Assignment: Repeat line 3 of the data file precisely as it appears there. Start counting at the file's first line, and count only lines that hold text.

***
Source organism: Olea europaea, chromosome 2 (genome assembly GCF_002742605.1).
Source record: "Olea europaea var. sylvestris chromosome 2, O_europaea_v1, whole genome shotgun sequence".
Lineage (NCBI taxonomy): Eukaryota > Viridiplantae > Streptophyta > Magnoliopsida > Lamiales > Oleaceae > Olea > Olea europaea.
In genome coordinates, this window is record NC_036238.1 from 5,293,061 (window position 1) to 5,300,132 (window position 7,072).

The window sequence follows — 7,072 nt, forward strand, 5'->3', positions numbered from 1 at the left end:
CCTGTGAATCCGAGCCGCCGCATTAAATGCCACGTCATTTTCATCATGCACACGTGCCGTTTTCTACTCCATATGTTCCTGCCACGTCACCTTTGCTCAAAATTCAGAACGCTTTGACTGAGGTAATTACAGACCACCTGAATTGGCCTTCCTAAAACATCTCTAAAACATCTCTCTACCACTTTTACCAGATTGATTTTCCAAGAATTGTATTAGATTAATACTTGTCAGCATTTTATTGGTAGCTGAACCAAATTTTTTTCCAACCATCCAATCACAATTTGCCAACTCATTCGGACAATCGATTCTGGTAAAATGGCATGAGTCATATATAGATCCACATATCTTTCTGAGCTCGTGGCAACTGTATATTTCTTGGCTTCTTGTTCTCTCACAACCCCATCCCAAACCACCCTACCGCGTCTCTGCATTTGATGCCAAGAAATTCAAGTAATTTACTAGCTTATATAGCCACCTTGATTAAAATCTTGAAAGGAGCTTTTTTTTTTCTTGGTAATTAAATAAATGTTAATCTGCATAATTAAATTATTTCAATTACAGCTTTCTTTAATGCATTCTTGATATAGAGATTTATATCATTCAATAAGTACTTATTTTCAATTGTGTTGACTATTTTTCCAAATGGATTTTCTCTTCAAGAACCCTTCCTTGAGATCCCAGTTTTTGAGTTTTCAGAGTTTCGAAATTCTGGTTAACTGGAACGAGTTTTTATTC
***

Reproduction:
Lineage (NCBI taxonomy): Eukaryota > Viridiplantae > Streptophyta > Magnoliopsida > Lamiales > Oleaceae > Olea > Olea europaea.